Remember when you began your career as a healthcare marketer? You signed on to handle communications, advertising, and/or public relations to achieve the organizational goals and objectives. You probably couldn’t imagine the COVID-19 pandemic that has rocked healthcare communications in 2020. And now that we are navigating through it, you may even feel like you’ve added few notches to your strategy belt and are better prepared for future challenges. What you may not have realized, was that you were also signing up for the position of part time firefighter. Regardless of the size of your organization, the department you fall in or your assigned duties, you inevitably spend a great portion of your time putting out fires.
What is firefighter marketing?
Firefighter marketing is all of the things that pop up unplanned, pull you away from what really matters and cause chaos for you and your department. The cost of firefighter marketing adds up quickly and can affect you both inside and outside of the workplace. Think of a fire you’ve fought recently: how much time did it take for you to overcome? More importantly, what should you have been doing instead?
With the frequency of emergency requests increasing, it becomes harder and harder to make time for the work you need to drive your organizational objectives and to achieve your goals. Whether you’re a coordinator, manager or a VP, we are all firefighter marketers, and we all need to know how to combat this in order to succeed in our roles. Carving out time to prioritize your strategic process will enable you to prevent many of these fires by getting in front of them.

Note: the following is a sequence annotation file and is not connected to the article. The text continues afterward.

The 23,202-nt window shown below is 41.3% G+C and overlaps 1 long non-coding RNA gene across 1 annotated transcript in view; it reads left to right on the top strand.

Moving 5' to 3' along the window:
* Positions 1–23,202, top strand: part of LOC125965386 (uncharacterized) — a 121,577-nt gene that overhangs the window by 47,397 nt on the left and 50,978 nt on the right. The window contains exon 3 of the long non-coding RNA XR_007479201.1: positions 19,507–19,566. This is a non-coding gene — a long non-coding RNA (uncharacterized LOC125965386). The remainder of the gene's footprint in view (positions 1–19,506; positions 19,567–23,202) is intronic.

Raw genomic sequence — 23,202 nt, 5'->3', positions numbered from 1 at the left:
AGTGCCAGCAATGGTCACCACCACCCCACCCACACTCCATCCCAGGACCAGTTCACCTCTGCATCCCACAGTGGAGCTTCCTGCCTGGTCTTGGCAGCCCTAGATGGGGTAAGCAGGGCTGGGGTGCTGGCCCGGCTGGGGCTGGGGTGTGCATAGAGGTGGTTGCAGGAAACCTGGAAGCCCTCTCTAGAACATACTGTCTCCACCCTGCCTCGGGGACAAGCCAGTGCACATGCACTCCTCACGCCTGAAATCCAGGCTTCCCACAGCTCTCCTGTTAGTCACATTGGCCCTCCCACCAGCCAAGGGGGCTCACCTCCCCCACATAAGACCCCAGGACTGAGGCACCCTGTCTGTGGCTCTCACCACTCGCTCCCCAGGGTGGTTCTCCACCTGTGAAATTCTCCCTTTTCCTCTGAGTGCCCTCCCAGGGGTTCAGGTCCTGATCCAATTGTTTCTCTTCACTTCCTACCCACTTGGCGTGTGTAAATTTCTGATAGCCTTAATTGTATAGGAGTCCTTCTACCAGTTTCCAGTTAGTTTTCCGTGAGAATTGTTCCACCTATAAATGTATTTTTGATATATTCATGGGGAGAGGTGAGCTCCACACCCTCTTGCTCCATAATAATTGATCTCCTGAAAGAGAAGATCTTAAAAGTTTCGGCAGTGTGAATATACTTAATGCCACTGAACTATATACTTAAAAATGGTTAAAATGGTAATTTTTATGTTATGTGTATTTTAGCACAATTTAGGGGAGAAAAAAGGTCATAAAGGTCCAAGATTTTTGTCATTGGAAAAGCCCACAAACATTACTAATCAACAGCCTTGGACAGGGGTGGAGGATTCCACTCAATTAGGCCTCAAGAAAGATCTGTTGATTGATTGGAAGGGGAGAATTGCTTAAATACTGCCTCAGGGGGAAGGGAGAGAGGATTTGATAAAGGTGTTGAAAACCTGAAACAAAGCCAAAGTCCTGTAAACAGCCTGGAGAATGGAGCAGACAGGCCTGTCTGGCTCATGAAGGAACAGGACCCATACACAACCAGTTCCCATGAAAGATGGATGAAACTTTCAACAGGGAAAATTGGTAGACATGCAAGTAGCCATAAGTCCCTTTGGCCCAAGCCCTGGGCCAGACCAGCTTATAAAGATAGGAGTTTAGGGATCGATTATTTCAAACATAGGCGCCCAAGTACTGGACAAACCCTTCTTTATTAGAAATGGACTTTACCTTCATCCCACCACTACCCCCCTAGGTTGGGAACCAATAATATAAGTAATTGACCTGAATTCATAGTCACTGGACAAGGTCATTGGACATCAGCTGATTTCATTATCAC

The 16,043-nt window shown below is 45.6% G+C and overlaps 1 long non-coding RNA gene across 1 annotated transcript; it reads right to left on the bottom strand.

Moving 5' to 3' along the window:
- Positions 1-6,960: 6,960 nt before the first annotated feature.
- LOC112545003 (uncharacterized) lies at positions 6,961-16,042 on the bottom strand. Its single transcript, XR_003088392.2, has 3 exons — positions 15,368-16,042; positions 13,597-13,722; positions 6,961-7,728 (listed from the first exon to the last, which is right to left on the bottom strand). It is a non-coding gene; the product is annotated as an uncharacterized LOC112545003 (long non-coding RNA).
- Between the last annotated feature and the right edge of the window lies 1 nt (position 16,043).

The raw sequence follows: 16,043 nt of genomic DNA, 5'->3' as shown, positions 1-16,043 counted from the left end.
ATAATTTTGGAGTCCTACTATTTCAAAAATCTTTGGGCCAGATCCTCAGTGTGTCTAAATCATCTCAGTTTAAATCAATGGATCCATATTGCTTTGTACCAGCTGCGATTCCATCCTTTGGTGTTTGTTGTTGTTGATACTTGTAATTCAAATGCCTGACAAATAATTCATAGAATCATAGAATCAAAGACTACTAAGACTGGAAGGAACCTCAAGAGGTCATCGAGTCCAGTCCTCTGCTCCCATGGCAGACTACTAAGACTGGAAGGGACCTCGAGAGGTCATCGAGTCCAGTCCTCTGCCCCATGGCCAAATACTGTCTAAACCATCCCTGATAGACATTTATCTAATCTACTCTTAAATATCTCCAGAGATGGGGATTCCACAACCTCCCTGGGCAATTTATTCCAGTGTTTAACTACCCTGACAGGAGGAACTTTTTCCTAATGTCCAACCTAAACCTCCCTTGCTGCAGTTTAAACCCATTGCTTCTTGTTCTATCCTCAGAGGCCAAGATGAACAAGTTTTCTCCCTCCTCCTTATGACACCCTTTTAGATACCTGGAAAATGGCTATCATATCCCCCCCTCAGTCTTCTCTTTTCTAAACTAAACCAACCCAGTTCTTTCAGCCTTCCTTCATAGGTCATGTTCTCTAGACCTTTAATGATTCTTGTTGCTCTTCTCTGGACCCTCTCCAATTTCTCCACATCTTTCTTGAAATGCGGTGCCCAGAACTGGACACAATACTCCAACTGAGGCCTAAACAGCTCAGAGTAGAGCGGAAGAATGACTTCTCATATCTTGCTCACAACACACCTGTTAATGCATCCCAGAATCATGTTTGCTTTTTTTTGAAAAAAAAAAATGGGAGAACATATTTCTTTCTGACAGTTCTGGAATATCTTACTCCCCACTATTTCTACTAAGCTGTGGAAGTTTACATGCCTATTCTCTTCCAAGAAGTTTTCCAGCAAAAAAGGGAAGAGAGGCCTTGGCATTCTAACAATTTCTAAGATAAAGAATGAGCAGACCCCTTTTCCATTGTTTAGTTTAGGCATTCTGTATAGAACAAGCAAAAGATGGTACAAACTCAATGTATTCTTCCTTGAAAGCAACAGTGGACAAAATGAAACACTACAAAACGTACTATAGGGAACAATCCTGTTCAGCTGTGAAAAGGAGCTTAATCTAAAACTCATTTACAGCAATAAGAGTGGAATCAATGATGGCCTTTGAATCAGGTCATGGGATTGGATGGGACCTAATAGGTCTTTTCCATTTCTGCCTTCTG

Remember, your role as a marketing leader is to build brand awareness, improve engagement, enhance reputation and drive growth.
Your plan of attack
It’s imperative to spend time annually thinking about what you want to accomplish in these four key areas. (Pro Tip: If you’re currently well into your year, don’t feel like you must wait until the next year rolls around. You can easily leverage this concept any time of the year to recalibrate where you are, and where you need to go, to meet your goals.) Invite your department to join a brainstorming exercise to determine what you can do over the next 12 months, or remainder of your fiscal year, to grow and impact your organization as a whole. Jot down initiatives and ideas that will help clearly message who you are and what you do.
Discuss ways to drive your brand awareness in the community, perhaps through a rebrand, website enhancements, complete integrated campaigns or a new round of collateral for the overall organization or service line. Internal engagement is a critical piece of your role and will help you down the road when presented with these fires. Use this as an opportunity to develop new ways to drive engagement with employees, physicians and even the community through recognition, rewards, communications and events. Develop a plan complete with proactive ways to deal with the media, social media, listings, etc. Get ahead of the conversation by planning “Ask a Doctor” events, lecture series and proactively managing your organization and physician reputation. Lastly, establish your primary growth areas and spend time strategically carving out ways to drive prospective patients to take action.